Stand Together Staff Interview
Stand Together is an amazing initiative located across Allegheny County. The program joins with local youth to break down the stigma associated with mental illness and substance use disorders. Recently, we did a post on the work the program does. SOVA also had the opportunity to sit down with Stand Together’s Project Coordinator, Danyelle. She had so many powerful things to say about mental health and getting rid of the stigma surrounding it. Check out the interview below!
In what ways does stigma reveal itself among adolescents and young adults?
Danyelle first spoke about the different types of stigma that exist. Firstly, there’s “self-stigma.” Danyelle pointed out that many struggle with self-esteem (being comfortable in your own skin) during adolescence and young adulthood to begin with. When symptoms of mental illness appear, it can become more difficult to maintain self-esteem. Danyelle said often times young people who begin to experience symptoms of mental illness often think, “Something is wrong with me and I don’t want to address it.”
The next type of stigma is pretty well-known to most adolescents and young adults: peer-stigma. A common consequence of peer-stigma is bullying. While bullying isn’t always a result of stigma, it can occur because of it. Peer stigma can be expressed through racist, homophobic, sexist, or islamophobic comments, as well as those wrongly centered around mental illness . Danyelle also pointed out that peer-stigma can be displayed in more under the radar ways, like the language people use. Because mental illness is an “invisible illness” (people can’t physically see the ailment), we never know who we’re impacting when we talk about it. When people use negative language like “crazy,” “psycho,” or “bipolar” to talk about others, it can do harm. Words are powerful, so we have to be careful with how we use them!
During Stand Together’s groups in local middle and high schools, what usually takes place?
Danyelle explained that usually a group of core students will take part in the Stand Together’s initiative. These groups usually last all year and they’re mostly run by the students. To start, Stand Together staff will work with the students on education and stigma awareness. It’s important to be knowledgeable about the different types of mental illness in order to prevent stigma against them. Danyelle said students learn about signs and symptoms and self-disclosure to start off the groups on solid ground. For most of the year, the students are working on different (and creative!) projects to continue to combat stigma and to raise awareness about mental health.
Danyelle also spoke about three important aspects of Stand Together. The first major goal is spreading education and awareness. Next, Stand Together works to eliminate social distance between peers by recognizing that there are shared experiences and struggles. Lastly, Stand Together emphasizes the importance of using trusted adults as resources. Mental illness can be difficult to work through, so it’s important to involve a trusted adult when questions arise.
What are some of the simple ways everyone can combat stigma in the day-to-day?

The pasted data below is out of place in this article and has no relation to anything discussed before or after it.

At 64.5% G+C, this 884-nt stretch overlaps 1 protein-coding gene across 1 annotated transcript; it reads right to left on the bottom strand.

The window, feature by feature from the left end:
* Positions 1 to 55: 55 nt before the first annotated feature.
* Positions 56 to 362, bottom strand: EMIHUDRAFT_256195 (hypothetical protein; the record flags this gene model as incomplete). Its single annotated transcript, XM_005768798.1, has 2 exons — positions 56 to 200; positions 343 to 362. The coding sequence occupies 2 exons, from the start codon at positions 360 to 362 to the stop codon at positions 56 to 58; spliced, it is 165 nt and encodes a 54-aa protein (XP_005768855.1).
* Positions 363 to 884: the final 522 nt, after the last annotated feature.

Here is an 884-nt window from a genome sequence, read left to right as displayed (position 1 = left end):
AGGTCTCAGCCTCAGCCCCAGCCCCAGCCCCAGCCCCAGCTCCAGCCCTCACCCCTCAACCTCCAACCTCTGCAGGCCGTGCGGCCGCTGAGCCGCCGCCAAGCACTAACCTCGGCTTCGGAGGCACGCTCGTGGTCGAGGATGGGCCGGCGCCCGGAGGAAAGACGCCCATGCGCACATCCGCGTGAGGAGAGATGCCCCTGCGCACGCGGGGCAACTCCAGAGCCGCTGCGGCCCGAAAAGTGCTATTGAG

Danyelle first spoke about language and encouraged being careful with the words we choose to use. She spoke about “person-first language.” Person-first language puts the person before any disability or diagnosis they might have. So rather than saying “a disabled person,” saying “a person with a disability.” Also, rather than saying “she’s schizophrenic,” or “she suffers from schizophrenia,” a better way would be “she has schizophrenia.”
Another important, but effortless way to combat stigma is to Look-Listen-Link. Danyelle encouraged being aware of the people around you and looking for signs that something is off in the way they usually act and behave. Listen to what they are saying. If they come to you with concerns, it’s important to be there for them. Then, link them to resources. Resources can come in the form of a trusted adult or a local hotline that could provide professional guidance.
Danyelle also said that stigma is best reduced by having honest conversations about mental health and the feelings we have. When someone asks, “How are you?”- it’s okay to not be okay and to ask for help! Get the conversation going about wellness and resiliency!
In what ways can everyone benefit from reduced stigma in schools?
Danyelle stated that reducing stigma rapidly changes the culture in schools for the better. There’s more freedom to be who you are without fear. People feel loved, accepted, and worthwhile. Bullying is also removed in that there’s less room for judgment and stereotypes. Danyelle said that when stigma is challenged, the negative atmosphere changes to one of acceptance.
If you’re interested in learning more about the Stand Together initiative, check out their website. Keep an eye out for the second part of our interview with Danyelle where she discusses her personal experience with mental illness and offers some great wisdom in how to maintain mental health and combat stigma!
Can you think of a creative project you might do in your school to reduce stigma surrounding mental health? We’d love to hear in the comments below!